But those words were small comfort to me. The fundamentalists might be in the minority, but they speak the loudest. And their minority status is now threatening to become a majority. Recent polls indicate that, while the number of Christians is dwindling, the number of fundamentalist Christians is increasing rapidly.

Eventually, I got tired of it. I started to wonder if I had been wrong. Since Christianity is so splintered, and since all the fundamentalist churches make the claim that theirs is the true religion, I started to apply logic to my beliefs. Before that, I had been able to compartmentalize my faith so that it not conflict with what I knew about science.

But the fundamentalists sparked an internal controversy. Although I had always believed that the bible was allegory, written as a guide to spirituality and not as a history book or a science book, I now started to wonder if there was any part of the bible that could be trusted.

I researched the bible. I discovered that it was compiled in the early fourth century by a group of Catholic cardinals who were working under duress from Emperor Constantine, who had recently been converted to Christianity in order to maintain easier control over his empire. I discovered that the inclusion of certain manuscripts was politically motivated. I learned that some manuscripts that were used by early churches were ordered destroyed, because they did not fit the new Catholic dogma.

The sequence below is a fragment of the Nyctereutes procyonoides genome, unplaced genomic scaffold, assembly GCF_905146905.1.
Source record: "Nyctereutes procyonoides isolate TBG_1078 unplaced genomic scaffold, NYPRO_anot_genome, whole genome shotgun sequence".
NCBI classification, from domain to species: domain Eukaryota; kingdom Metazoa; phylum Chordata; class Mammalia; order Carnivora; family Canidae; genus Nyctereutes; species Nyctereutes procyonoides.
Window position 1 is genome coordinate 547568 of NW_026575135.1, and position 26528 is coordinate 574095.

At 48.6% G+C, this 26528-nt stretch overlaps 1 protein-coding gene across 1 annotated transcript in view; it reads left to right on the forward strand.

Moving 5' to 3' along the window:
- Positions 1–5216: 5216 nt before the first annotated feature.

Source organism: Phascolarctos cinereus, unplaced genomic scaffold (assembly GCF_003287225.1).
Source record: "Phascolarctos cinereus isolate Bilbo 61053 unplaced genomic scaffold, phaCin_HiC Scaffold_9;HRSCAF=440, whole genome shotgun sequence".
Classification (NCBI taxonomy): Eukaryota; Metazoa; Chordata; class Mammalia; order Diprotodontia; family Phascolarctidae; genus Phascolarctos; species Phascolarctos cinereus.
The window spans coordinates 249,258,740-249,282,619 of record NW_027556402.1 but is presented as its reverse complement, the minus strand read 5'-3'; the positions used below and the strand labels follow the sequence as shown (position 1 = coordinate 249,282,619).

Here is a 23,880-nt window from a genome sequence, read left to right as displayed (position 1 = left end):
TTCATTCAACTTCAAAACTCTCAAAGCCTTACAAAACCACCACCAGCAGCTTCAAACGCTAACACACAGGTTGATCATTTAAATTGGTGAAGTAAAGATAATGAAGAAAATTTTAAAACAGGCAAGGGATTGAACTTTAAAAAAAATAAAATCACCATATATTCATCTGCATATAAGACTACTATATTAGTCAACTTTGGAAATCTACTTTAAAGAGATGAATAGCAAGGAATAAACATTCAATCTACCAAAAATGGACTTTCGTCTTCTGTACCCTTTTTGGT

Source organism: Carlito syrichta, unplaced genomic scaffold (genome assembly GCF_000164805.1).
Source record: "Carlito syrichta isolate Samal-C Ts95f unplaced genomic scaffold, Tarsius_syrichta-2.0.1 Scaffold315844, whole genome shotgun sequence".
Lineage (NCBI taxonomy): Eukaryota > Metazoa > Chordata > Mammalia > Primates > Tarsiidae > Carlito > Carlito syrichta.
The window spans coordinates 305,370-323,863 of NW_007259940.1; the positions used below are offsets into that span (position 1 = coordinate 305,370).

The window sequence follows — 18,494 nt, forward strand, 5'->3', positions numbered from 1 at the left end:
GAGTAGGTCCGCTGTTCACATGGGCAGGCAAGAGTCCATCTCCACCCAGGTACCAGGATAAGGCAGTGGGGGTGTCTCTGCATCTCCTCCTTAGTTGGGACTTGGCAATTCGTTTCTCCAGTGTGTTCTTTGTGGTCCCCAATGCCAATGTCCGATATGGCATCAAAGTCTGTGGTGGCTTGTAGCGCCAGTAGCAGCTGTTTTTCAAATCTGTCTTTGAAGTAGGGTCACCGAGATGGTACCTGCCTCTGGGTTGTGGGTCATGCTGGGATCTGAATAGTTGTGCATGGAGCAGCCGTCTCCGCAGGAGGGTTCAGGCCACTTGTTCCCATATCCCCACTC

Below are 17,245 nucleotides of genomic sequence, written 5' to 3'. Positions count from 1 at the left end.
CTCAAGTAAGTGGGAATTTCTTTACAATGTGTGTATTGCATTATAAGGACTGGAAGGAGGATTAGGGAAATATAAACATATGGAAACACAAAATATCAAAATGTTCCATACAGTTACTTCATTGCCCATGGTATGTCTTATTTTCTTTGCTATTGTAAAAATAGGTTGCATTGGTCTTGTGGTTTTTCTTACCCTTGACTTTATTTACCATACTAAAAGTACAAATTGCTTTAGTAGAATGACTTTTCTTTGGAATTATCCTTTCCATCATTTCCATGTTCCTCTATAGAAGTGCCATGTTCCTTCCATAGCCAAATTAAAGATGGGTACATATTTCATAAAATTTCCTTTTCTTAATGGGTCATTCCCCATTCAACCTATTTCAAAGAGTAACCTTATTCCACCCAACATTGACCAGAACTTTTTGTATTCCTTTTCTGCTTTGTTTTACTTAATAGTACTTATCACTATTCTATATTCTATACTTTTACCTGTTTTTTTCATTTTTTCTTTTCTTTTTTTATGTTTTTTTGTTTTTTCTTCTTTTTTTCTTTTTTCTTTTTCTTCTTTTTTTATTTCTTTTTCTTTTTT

Coupling that research with the intransigence and unintelligent blathering of the Christian right, I came to the conclusion that I wanted no part of it. I, as it turned out, was not a Christian. Christianity was associated with blind faith and lack of education. It was associated with a denial of facts. I wanted no part of it.

In fairness, not all Christians are uneducated morons. My pastor certainly did not fit that category. But even he once called himself a “Christian Buddhist.” He was a little uneasy with the title of Christian as well.